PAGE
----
Through he and Shania's years of friendship, he picked up pieces of advice that she often bestowed upon him. One that stays with him, though, is to always stay true to himself:"There's a lot of people out there trying to be like everybody else, but you just got to stay yourself, know who you are, and good things will happen." He followed that wisdom as he wrote and released four albums over the span of a decade, eventually landing him in a spot similar to the one who gave him that advice. "I’m in a position now [where] no one can actually tell what I do," he says, often explaining his straddling of pop and country to others as "a bit of Shania Twain." "The fact that I’ve worked for her definitely is a strong encouragement for me to not try to just try to fit in a box.
When Shania was gearing up to kick off her worldwide Now Tour in the spring of last year, she knew exactly who she wanted to take on the road as her opening act. Baker performed with nothing more than his voice and guitar to crowds numbering as high as 100,000 as the show crisscrossed the globe. Every night on the nearly 80-city tour, he joined Shania onstage for a rendition of her beloved "Party For Two" duet; despite being a certified crowd-pleaser, he noted that they have no plans of recording a new version. "To record a duet just to record a duet doesn’t make sense; I feel like there has to be a creative point, it has to match, it has to be the right timing, it has to be the right song... And I don’t think neither her nor I are only focused on the commercial aspect of the music industry, like recording something together just because we’ve been on tour together." He doesn't, however, rule out the possibility of collaboration in the future: "The good thing is I live 10 minutes away from her in Switzerland, so we've got plenty of opportunities to do something together in the future."
After an already unforgettable tour, Baker recalls three moments that he knows he'll never forget for the rest of his life. Singing Leonard Cohen's "Hallelujah" in his home town of Montréal—in the Bell Centre, where Baker once dreamt about playing hockey—was an overwhelming moment for him. "After I sang the first couple of notes, the sound that came from the crowd was just insane. It gave me goosebumps all over." More pressure than singing a Leonard Cohen classic in Cohen's hometown, though, was performing to a sold-out crowd in Nashville. Though Baker was worried about facing judgment from thousands of aspiring artists in Music City, he instead remembers it as his favorite show of the whole tour. In addition to the crowd's warm reception, he had to pinch himself after playing in the Bridgestone Arena, the same venue that hosts the Nashville Predators hockey team, of which his good friend Roman Josi is the captain. His most memorable moment, however, came in Barretos, Brazil, where he performed in front of a crowd of over 100,000. He laughs thinking about the basic Portuguese that he learned to communicate with the audience, and calls it a "beautiful moment, realizing that wherever you are in the world, music brings people together."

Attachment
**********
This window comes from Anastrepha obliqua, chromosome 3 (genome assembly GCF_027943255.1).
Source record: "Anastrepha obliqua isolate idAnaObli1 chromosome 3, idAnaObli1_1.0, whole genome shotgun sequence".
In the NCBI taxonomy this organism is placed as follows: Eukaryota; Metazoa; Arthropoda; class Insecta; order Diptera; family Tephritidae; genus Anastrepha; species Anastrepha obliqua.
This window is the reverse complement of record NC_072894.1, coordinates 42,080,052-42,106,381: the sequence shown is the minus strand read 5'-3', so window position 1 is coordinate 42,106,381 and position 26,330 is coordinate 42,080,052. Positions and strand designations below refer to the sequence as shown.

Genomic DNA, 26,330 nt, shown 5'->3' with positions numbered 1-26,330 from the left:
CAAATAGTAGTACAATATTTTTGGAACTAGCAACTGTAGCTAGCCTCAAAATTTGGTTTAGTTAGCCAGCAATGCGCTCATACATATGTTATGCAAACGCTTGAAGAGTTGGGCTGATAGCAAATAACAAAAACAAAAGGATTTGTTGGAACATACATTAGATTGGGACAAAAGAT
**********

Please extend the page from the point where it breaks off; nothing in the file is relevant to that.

Fresh off a well-deserved week of rest, Baker is currently spending his time gearing up for a tour of his own this year. He's spending the spring and summer playing around Europe, and in the fall, he plans to expand the tour around the globe (again), stopping everywhere that the Now Tour had the most success. "Nothing like going on vacation or going on a break on my mind right now," he says, noting that he learned from the best.
As he looks towards making the next big steps in his career, Baker still acknowledges the ever-present hand of fate that got him to where he is now. "It’s a matter of being at the right place at the right time," he muses. How else can someone go from meeting their first producer at a party they almost blew off to touring the world with one of country music's biggest superstars? "It's a bit of karma, it's a bit of luck, and it's a bit of 'meant to be.'"